The Adobe® Flex® Ant tasks provide a convenient way to build your Flex projects using an industry-standard build management tool. If you are already using Ant projects to build Flex applications, you can use the Flex Ant tasks to replace your exec or java commands that invoke the mxmlc and compc compilers. If you are not yet using Ant to build your Flex applications, you can take advantage of these custom tasks to quickly and easily set up complex build processes for your Flex applications.



Degrafa is a declarative graphics framework open source licensed under MIT.



The corelib project is an ActionScript 3 Library that contains a number of classes and utilities for working with ActionScript 3. These include classes for MD5 and SHA 1 hashing, Image encoders, and JSON serialization as well as general String, Number and Date APIs.


Flex SDK coding conventions and best practices

Coding standards for writing open-source Flex framework components in ActionScript 3. Adhering to these standards makes the source code look consistent, well-organized, and professional.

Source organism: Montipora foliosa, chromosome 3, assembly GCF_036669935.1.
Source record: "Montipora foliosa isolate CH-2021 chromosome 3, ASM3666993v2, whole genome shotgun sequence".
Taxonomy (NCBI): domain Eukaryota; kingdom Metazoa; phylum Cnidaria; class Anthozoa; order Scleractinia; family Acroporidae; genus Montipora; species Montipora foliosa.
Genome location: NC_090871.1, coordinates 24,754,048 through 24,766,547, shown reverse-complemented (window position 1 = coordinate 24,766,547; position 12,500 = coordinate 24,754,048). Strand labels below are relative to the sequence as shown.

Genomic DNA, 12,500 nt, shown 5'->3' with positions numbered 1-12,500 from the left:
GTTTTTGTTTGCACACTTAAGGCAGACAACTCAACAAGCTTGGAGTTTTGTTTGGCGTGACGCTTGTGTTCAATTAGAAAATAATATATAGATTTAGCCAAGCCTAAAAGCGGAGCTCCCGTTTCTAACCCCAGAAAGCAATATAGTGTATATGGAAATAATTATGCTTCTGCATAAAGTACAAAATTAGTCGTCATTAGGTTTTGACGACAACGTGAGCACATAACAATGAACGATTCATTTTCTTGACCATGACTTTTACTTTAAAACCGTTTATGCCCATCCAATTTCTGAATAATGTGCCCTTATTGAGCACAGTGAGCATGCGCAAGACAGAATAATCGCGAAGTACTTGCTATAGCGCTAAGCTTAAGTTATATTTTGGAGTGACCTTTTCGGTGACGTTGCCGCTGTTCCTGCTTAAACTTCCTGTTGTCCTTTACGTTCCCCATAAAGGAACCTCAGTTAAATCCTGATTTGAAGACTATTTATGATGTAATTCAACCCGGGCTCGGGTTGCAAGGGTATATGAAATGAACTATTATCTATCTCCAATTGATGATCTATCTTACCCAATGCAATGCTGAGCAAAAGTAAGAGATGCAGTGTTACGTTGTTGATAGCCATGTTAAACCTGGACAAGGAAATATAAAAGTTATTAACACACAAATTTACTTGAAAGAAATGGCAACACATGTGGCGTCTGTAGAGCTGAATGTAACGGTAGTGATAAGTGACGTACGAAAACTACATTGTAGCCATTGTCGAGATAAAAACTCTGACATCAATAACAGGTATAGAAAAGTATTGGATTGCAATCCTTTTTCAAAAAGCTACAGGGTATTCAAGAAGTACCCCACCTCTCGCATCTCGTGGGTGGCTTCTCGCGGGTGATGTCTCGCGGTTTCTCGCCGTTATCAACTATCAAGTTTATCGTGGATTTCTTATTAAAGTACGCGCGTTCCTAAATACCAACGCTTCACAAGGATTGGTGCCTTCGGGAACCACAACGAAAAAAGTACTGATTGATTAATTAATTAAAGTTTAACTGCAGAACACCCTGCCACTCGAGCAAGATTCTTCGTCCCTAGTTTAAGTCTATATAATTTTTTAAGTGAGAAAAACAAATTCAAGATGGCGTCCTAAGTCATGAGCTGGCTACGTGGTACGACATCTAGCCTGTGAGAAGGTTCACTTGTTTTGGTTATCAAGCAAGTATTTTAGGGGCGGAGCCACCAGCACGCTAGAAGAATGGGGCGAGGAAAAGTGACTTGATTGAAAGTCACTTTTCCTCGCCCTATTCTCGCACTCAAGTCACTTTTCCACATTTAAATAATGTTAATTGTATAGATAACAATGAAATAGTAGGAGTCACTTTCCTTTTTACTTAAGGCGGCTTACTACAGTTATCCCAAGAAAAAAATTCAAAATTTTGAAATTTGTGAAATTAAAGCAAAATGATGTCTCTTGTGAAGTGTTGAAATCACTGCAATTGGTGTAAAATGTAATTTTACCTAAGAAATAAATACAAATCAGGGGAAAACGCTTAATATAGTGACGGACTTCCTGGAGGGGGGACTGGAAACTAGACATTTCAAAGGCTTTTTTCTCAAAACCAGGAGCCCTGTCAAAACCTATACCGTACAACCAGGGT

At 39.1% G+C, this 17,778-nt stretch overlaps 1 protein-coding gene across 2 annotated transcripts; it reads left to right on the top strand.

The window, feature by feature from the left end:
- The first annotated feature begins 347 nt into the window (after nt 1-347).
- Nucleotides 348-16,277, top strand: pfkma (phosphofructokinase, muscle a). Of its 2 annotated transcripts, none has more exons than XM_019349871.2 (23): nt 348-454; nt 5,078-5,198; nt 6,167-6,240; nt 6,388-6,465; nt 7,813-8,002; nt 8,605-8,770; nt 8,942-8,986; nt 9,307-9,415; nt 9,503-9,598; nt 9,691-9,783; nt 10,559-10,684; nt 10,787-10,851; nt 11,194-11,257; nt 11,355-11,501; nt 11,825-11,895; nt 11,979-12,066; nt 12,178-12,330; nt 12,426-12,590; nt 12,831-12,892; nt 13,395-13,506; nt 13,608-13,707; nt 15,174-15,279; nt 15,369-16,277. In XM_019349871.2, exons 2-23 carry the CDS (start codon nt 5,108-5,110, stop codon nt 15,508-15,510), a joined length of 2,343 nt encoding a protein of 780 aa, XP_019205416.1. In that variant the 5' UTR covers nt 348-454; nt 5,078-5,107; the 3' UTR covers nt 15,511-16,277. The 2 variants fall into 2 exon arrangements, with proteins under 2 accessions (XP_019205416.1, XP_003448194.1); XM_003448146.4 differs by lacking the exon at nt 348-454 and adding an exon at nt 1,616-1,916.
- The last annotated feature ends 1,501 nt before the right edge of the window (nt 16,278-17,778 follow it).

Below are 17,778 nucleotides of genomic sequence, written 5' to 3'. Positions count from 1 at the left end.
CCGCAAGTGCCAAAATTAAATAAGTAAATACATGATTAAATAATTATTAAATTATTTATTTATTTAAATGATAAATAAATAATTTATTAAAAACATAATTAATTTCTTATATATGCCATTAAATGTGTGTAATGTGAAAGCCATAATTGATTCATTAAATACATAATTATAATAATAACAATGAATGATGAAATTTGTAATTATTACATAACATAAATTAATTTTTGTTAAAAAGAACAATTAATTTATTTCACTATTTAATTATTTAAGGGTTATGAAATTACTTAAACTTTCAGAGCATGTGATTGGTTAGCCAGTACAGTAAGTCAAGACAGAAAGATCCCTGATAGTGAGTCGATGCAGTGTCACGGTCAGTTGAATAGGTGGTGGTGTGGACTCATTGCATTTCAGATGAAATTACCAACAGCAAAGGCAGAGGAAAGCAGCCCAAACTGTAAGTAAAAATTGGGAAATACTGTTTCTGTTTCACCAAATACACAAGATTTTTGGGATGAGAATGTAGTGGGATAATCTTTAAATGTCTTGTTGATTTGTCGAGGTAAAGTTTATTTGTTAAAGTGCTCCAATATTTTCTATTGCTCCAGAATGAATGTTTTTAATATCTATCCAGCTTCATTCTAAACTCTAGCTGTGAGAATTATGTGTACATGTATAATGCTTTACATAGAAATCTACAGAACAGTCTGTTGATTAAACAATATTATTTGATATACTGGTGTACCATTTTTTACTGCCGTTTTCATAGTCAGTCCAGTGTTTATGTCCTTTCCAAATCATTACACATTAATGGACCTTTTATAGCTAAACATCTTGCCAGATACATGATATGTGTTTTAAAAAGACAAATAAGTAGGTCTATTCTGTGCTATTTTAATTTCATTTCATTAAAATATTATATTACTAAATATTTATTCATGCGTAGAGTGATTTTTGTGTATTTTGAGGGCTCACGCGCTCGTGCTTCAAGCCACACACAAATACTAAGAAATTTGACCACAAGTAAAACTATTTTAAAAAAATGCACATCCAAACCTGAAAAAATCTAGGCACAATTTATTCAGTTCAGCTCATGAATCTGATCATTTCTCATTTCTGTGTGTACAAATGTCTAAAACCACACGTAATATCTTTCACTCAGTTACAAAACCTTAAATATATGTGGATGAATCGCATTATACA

Flex Language Reference

The Flex 3.3 Language Reference provides syntax and usage information for every element in the ActionScript™ language. It documents all elements in Adobe® Flash® Player and Adobe® AIR™ that are officially supported by Adobe.


Top 10 tools for java development

As a java developer, we always trying to get someone else to do little jobs for us.  This is a list of tools (and possibly frameworks) that we have found most helpful in any java development.

  1. Eclipse (http://www.eclipse.org) – everyone should know what eclipse is by now. The reason we include it here is mostly due to the refactoring support is immensely helpful.
  2. Ant (http://ant.apache.org/) – again, everyone should know this tool by now. Ant is a fantastic build tool, but allows you to do much more with all of the extension support. We have seen some very cool things done with ant, ivy and a few custom tasks.
  3. JUnit (http://junit.org/) – people should know this framework, but many people still don’t subscribe to the automated unit testing model. I find automated unit tests a great way to ensure you haven’t broke anything mainly because I regularly break my own tests.